| NEW YORK, April 17
NEW YORK, April 17 Wall Street banks have
mounted a massive legal defense of their physical commodities
activities, in a last-ditch effort to convince regulators that
chartering oil tankers and owning power plants pose no risk to
the financial system.
In a 54-page memo drafted by four leading law U.S. law firms
and commissioned by six major financial industry groups, they
argue that existing statutes, case law and risk-management
procedures protect regulated banks - and therefore the taxpayer
- from any catastrophe that might unfold in the course of
trading physical commodities.
"The legal framework governing such activities permits a
(bank) to conduct them without presenting an undue risk" to its
safety and soundness, the memo states, citing sources ranging
from environmental statutes to Supreme Court decisions to
guidance from the Federal Reserve's own bank examination manual.
It was attached to an even lengthier letter submitted at the
end of a three-month period for the Fed to take public comments
on potential new regulations that would limit banks' ability to
trade and invest in physical commodities. It is not clear how
quickly the Fed may move to craft formal rules, which would also
face a period of public scrutiny.
In announcing in January its plans to reexamine existing
rules and requirements for such trading, the Fed cited disasters
including BP's oil spill in the Gulf of Mexico in 2010
and the derailment and explosion of an oil train in Canada last
year as cause for concern over the impact of a commodity
The memo focused on two issues in detail: whether banks face
liability for damages under three federal environmental
statutes, or for incidents involving their portfolio companies,
or merchant banking investments, which are typically held at
The memo argues that environmental statutes generally assign
liability to owners and operators of the facilities from which
an environmentally sensitive substance is leaked or spilled, and
that mere ownership of the commodity does not create liability.
Courts have historically agreed, unless the commodity owner
controls the circumstances of its transport or storage.
Most banks are already barred from directly owning commodity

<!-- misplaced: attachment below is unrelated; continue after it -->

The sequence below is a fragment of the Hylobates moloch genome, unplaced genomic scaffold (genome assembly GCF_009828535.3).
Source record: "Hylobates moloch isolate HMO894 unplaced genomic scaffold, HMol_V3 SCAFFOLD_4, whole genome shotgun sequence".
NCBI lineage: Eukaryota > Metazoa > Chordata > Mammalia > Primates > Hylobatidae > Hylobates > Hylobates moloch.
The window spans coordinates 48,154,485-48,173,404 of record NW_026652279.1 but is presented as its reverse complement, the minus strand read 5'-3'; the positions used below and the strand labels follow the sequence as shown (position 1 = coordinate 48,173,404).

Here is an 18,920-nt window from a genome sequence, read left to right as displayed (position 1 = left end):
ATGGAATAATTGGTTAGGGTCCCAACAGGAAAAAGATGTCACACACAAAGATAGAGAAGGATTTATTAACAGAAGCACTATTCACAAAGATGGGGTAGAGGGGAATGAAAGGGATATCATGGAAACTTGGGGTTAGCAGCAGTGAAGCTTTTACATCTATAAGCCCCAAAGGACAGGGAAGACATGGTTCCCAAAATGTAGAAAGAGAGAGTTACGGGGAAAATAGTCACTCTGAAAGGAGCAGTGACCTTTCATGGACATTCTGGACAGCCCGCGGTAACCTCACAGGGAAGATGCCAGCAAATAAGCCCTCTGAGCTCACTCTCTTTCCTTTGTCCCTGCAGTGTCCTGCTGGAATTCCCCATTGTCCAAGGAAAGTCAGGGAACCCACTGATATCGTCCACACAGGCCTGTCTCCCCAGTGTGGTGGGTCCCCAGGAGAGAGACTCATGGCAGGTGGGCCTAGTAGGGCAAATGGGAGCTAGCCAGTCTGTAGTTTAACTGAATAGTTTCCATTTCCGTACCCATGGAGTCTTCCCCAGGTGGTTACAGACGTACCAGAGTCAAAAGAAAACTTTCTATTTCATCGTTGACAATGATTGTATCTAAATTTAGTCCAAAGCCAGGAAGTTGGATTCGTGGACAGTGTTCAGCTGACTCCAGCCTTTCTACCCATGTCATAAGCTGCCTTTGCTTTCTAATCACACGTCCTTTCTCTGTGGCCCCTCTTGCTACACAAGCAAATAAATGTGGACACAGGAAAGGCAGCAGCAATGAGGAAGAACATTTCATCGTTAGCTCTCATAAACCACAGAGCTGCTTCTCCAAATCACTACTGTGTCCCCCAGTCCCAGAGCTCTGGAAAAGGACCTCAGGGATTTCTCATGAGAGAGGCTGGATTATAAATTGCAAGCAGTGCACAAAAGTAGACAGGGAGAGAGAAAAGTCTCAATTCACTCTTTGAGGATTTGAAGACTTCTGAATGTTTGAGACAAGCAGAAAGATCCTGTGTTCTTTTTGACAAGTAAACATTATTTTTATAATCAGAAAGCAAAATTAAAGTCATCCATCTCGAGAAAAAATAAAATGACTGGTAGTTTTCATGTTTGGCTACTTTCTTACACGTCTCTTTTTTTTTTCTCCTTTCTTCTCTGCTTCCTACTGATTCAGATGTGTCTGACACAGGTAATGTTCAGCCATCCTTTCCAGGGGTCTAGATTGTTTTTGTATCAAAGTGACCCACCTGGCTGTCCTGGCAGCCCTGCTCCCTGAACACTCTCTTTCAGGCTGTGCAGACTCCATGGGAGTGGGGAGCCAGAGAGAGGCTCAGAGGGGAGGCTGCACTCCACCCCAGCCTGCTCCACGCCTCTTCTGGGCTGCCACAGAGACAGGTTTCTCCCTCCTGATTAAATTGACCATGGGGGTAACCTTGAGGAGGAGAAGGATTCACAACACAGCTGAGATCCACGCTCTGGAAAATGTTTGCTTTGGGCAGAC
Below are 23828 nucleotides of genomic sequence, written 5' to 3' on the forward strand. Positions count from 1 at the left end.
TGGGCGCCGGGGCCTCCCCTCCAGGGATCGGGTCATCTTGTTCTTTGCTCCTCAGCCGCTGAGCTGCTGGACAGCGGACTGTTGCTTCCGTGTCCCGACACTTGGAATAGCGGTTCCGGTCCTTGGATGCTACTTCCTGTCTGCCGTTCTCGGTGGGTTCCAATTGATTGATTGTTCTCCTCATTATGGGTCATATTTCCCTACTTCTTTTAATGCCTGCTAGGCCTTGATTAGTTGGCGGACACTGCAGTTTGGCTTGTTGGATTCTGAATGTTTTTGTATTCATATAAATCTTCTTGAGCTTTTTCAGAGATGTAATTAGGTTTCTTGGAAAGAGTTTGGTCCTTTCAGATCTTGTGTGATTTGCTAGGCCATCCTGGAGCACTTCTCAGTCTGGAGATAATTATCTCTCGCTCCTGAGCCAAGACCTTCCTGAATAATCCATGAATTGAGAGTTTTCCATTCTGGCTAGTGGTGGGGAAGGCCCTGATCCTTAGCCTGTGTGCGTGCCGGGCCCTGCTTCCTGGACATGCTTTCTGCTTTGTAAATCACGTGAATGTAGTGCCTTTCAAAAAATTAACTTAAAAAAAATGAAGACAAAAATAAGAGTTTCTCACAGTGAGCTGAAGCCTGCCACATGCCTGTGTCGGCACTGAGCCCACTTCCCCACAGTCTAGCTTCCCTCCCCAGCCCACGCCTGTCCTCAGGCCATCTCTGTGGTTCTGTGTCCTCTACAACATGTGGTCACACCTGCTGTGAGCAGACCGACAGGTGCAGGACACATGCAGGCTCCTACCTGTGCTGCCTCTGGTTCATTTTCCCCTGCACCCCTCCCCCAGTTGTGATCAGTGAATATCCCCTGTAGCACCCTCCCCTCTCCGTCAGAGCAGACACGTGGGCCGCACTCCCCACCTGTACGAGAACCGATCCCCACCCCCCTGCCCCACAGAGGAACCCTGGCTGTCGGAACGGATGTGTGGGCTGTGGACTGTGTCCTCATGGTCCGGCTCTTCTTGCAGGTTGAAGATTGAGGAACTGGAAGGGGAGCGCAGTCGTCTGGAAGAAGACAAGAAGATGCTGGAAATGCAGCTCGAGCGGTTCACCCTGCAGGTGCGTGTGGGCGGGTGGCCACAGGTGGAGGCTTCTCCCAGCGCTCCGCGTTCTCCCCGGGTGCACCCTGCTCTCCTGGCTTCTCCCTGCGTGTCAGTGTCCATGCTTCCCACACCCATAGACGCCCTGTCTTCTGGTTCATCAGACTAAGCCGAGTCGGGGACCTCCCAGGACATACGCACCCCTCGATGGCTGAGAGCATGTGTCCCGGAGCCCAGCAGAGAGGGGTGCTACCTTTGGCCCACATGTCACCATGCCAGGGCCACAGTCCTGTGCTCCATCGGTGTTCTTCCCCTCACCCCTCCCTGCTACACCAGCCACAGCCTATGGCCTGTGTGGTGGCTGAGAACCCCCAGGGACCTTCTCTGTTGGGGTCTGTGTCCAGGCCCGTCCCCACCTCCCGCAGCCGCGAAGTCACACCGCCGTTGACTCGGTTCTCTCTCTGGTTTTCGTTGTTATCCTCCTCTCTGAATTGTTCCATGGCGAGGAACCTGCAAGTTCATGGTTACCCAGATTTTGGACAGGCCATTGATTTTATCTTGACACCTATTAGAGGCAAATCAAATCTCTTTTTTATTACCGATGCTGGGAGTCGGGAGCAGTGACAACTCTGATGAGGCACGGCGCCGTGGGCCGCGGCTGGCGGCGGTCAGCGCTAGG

infrastructure. Morgan Stanley, which along with Goldman
Sachs, is theoretically allowed to do so, has already
agreed to sell its physical oil trading operations.
Similarly, financial holding companies are unlikely to be
found liable for the actions of their portfolio companies, which
are held as arm's length investments and must be disposed of
within 10 years, under a doctrine known as "corporate
For a court to "pierce the corporate veil" and find a parent
company liable, it must show that the parent company exercised
an extraordinary degree of control over the subsidiary and that
domination led to injury, something that is already prohibited
within existing banking guidelines.
"The conclusion is that the law is generally settled in this
area, and that banks are complying with all of the requirements
necessary to ensure that the corporate veil is not pierced,"
said Carter McDowell, the associate general counsel of
Securities Industry and Financial Markets Association (SIFMA),
which submitted the letter alongside other groups.
The Fed extended an initial March 15 deadline to April 16 to
give the four law firms time to compose the memo, said McDowell.
"This is as close as we could get to a legal opinion," he
said, noting that it reflects the unanimous interpretation of
all four law firms and their senior management.
The letter is the latest effort by banks including Goldman
Sachs and Bank of America to defend their physical
trading operations. After several years of slim margins, strong
first-quarter earnings by several banks suggest revenues may be
improving as some banks quit the business.
The Fed's own authorization letters and examination manual
describes steps a financial holding company must take to legally
distance itself from its operating subsidiaries, the memo points
out, thus further limiting any possibility of its facing
liability for damages.
The memo was accompanied by a six-page document detailing
best practices for limiting environmental liability and ensuring
It advises banks to "avoid operating vessels, railcars,
pipelines or other transportation or storage facilities used to
transport physical commodities," and to make sure that portfolio
companies maintain a separate "office space, address ... and
similar aspects of an independent existence."
Since the first bank was granted a license to trade physical
commodities in 2003, a dozen have become substantial
participants in the markets for some of the most commonly traded
commodities, including oil and electricity.
They joined Morgan Stanley and Goldman Sachs, which had been
active in commodities since the 1980s.
In the past year, major banks including JPMorgan Chase and
Co and Deutsche Bank have scaled back their
commodities exposure, citing both intensifying regulation and
lower profits. Total commodity trading revenue at banks has
fallen to a third of its $14 billion peak in 2008.
(Reporting by Anna Louie Sussman; Editing by Steve Orlofsky)